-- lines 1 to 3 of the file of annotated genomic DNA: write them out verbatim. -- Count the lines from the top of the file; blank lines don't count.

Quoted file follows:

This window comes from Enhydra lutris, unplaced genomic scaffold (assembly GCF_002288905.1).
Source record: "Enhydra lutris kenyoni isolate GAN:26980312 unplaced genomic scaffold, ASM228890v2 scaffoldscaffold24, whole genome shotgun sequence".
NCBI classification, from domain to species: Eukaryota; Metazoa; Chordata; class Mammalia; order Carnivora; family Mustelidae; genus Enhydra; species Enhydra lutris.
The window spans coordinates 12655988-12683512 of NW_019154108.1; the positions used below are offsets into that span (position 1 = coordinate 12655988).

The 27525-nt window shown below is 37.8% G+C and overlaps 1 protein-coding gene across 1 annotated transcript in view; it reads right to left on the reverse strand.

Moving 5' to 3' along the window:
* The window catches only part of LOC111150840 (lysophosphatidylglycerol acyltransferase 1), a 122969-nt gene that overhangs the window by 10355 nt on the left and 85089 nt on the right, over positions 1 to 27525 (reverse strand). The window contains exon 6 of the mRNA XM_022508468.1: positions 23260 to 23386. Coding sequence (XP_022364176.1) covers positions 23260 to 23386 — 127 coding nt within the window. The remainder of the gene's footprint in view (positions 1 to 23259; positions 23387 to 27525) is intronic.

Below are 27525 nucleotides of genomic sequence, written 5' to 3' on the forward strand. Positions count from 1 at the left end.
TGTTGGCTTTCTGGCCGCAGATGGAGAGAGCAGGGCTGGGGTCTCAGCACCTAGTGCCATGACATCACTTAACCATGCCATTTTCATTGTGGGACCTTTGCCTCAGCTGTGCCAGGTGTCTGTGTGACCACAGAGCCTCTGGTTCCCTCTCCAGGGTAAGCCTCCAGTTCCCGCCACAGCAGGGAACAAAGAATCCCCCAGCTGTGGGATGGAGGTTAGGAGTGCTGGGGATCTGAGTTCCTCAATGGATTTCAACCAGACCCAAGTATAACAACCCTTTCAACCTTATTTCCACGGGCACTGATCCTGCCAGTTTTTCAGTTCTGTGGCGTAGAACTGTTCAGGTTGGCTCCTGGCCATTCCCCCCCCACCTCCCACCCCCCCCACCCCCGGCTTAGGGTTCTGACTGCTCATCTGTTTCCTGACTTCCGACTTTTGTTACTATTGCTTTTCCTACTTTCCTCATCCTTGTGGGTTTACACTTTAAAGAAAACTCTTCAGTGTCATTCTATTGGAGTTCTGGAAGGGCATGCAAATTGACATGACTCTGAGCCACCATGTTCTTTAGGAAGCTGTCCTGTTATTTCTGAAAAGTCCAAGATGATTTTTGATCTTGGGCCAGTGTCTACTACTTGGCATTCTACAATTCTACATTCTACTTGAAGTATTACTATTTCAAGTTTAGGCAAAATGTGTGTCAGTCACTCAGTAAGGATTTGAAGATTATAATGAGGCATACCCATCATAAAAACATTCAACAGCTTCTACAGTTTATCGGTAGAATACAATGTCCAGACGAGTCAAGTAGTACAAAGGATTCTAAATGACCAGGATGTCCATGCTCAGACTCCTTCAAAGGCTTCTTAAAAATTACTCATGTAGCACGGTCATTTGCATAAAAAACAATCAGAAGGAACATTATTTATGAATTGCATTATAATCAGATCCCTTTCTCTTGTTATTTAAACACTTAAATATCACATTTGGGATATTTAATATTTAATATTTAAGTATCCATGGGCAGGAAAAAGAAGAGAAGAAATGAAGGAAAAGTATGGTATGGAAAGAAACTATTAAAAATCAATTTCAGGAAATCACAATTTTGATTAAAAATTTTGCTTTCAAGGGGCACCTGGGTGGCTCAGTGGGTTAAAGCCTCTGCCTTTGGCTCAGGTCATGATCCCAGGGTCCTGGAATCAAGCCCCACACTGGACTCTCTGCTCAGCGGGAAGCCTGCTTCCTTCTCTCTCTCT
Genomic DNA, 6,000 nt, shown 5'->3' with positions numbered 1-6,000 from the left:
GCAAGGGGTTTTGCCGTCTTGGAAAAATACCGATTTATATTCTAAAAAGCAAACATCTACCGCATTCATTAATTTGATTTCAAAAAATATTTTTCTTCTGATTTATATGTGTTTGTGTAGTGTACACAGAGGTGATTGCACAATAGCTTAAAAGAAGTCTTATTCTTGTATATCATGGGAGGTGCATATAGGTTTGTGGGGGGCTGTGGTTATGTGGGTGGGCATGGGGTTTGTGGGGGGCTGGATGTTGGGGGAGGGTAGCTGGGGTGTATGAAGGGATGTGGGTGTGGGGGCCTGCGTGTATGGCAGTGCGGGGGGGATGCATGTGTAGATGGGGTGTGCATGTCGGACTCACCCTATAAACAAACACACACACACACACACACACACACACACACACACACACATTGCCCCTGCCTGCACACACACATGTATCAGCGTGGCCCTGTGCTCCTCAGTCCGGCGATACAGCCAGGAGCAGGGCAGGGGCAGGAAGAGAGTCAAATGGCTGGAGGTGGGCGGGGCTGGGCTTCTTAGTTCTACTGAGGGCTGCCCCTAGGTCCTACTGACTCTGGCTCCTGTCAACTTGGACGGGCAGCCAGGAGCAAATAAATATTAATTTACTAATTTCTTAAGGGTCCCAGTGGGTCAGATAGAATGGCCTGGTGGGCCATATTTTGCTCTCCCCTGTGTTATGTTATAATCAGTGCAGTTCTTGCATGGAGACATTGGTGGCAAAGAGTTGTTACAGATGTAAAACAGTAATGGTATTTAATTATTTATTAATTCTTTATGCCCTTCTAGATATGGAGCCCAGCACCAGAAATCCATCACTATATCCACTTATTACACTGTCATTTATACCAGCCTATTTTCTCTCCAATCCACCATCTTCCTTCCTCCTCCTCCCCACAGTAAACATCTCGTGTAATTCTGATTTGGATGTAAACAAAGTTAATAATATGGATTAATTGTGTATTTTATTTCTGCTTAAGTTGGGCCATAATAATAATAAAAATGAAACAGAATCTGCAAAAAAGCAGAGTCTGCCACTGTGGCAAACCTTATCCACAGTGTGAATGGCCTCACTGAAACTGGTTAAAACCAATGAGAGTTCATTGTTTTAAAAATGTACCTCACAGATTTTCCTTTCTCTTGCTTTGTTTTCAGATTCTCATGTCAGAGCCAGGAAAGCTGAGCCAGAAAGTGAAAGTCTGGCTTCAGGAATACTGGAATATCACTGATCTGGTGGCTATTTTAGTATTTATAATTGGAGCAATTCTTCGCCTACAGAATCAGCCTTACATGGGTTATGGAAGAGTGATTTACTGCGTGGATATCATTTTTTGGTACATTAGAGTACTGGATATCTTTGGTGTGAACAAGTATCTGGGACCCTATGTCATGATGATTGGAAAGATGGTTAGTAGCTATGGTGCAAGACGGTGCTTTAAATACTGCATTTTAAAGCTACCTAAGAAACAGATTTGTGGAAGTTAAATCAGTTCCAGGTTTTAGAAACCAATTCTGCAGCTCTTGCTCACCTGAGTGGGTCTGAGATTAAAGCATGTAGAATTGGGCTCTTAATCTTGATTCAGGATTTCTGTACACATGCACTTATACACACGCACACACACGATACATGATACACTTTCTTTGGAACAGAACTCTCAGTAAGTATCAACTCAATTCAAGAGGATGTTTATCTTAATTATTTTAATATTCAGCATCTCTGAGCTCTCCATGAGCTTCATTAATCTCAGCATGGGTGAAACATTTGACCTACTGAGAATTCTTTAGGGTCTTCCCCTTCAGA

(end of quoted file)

This window comes from Enhydra lutris, unplaced genomic scaffold (assembly GCF_002288905.1).
Source record: "Enhydra lutris kenyoni isolate GAN:26980312 unplaced genomic scaffold, ASM228890v2 scaffoldscaffold24, whole genome shotgun sequence".
NCBI classification, from domain to species: Eukaryota; Metazoa; Chordata; class Mammalia; order Carnivora; family Mustelidae; genus Enhydra; species Enhydra lutris.